The coronavirus that originated in the Chinese city of Wuhan at the end of 2019 has spread to at least 15 countries, with the vast majority of the nearly 8,000 reported cases occurring in China. The virus has resulted in 170 reported fatalities, all in China so far.
We are still in the early days and there are as yet many unknowns. It is not clear how easily the virus (2019-nCoV) is transmitted from person-to-person, the typical severity of the disease, its lethality or the ultimate extent of its spread. What experts do agree on is that the actual number of cases is likely much larger than the numbers reported.
At this point, 2019-nCoV has a far lower fatality rate than the MERS or SARS coronaviruses, but it is more lethal than typical seasonal influenza. Virus symptoms can resemble the flu or a bad cold in mild cases, but more severe cases can cause high fever, difficulty breathing, and lung lesions.
China has taken extraordinary measures to contain the virus such as severe travel restrictions in Wuhan and other major cities, effectively locking tens of millions of people in place, as well as other measures like suspending school in the capital. However, the risk of significant global spread remains high. India has its first confirmed case. If the virus breaks out in India in a major way, the global picture could change dramatically. India has nearly a fifth of the world's population, but it does not have anywhere near China's capacity for implementing containment measures.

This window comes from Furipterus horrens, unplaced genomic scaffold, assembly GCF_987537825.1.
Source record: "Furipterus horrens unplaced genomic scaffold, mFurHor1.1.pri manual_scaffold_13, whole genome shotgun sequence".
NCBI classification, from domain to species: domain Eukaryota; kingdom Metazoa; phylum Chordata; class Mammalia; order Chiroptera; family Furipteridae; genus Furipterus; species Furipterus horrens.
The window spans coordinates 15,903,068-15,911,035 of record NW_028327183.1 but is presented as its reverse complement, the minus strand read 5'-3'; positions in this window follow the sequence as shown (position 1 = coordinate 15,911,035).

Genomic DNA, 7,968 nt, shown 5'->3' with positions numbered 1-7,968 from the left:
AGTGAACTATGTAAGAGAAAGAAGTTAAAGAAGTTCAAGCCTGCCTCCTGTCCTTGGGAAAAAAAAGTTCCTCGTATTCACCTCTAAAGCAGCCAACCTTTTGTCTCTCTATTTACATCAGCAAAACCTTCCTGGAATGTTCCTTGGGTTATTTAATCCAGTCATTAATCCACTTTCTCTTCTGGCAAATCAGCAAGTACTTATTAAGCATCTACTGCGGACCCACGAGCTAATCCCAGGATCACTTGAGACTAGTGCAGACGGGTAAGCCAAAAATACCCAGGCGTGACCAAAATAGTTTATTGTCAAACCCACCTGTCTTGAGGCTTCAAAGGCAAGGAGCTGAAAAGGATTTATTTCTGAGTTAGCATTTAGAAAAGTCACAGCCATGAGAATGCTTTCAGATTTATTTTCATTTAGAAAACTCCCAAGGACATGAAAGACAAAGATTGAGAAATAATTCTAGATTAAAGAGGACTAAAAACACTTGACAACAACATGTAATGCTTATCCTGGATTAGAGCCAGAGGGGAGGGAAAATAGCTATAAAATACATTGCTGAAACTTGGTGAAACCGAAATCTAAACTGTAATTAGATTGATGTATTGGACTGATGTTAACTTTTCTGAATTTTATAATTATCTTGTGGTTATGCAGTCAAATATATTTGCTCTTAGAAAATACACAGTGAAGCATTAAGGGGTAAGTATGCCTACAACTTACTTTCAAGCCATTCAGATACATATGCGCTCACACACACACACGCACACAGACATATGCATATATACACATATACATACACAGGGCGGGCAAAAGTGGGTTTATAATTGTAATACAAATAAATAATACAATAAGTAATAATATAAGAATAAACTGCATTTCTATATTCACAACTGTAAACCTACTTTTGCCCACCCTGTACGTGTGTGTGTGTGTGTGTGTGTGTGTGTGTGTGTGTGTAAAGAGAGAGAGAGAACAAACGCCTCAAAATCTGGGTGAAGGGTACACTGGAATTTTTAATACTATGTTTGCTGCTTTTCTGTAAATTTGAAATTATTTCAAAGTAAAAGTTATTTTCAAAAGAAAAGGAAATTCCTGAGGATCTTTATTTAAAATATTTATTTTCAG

Global corporations are taking protective measures. Companies like Google, Starbucks and McDonald's are temporarily closing offices and stores in China, major airlines are cutting back on flights to and from China, and firms like Facebook and Goldman Sachs are implementing the CDC's recommendation to stop all non-essential travel to China.
However, even companies without a significant global work force would do well to revisit and augment their business continuity plans. The United States has thus far seen a handful of imported cases, but the CDC expects the number of cases here to increase, and person-to-person spread in the U.S. is a real possibility. Companies should have in place travel policies, social distancing guidelines, cleaning protocols and illness/return to work recommendations that unfold in step with key outbreak indicators.
Jack Devine is senior consultant at The Dilenschneider Group and founding partner and president of The Arkin Group LLC. He was formerly Deputy Director of Operations at the Central Intelligence Agency.